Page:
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Now, can we think it likely that so many tubes or corridors or lanes through the stars should be pointed actually dead straight at our poor little Earth, or even at our tiny solar system? Here in this room the corridors all point at the lecturer, because he is a very important person. If there were no lecturer, I suppose you would all go away, wouldn't you? No lecturer, no audience! But we cannot think that our Earth, or our Sun, is of any particular importance to the audience of the stars—millions and thousands of millions of them, mostly far bigger and brighter than our Sun. In times gone by our ancestors thought that the Earth dominated the Universe; but we have gradually learnt modesty: nowadays we cannot think that the Earth and Sun are of any particular importance.

No! we must seek some other explanation of the blank patches; and it is not very difficult to find one. I can easily make a patch with no children visible by holding a screen in front of my eye. If the screen is near enough, quite a small one will do. A threepenny bit shuts out quite a lot of you. And similarly some kind of a screen, of dark nebulous matter, say, will easily explain any of these dark patches.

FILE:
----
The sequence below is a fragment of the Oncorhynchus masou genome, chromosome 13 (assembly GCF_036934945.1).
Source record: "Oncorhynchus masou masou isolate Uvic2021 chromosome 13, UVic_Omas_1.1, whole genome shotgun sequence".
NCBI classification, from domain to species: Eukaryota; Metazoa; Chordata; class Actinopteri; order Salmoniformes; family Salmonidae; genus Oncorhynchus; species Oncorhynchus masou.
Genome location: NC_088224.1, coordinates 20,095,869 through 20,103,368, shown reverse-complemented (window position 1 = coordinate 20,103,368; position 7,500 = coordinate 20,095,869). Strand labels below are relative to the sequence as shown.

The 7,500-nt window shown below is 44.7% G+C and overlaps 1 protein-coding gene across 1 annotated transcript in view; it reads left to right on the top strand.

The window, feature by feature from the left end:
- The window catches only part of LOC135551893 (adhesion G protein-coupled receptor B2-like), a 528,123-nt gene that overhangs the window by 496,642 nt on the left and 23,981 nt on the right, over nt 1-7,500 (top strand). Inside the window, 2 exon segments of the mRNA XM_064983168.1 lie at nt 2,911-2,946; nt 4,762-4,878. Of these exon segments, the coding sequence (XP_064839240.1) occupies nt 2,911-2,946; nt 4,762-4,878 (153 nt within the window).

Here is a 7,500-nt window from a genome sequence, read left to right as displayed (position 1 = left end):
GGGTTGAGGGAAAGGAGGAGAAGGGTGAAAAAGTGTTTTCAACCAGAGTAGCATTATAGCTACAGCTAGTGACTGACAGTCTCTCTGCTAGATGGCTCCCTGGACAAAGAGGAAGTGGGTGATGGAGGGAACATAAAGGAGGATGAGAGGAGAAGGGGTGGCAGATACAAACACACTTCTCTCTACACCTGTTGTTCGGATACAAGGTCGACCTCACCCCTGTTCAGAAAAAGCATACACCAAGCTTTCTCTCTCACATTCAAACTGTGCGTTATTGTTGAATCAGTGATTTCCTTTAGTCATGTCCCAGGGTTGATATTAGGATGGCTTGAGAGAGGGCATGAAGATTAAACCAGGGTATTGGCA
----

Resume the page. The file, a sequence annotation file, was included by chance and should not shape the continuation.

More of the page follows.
Hence we come to the conclusion that not only are there stars of the last degree of faintness, but there are in the heavens bodies of some kind not shining at all—"dogs in the manger," which not only do not shine themselves, but stop the light of other stars from reaching us. I don't know whether the argument seems to you convincing, but perhaps one or two other pictures may help it. Fig. 83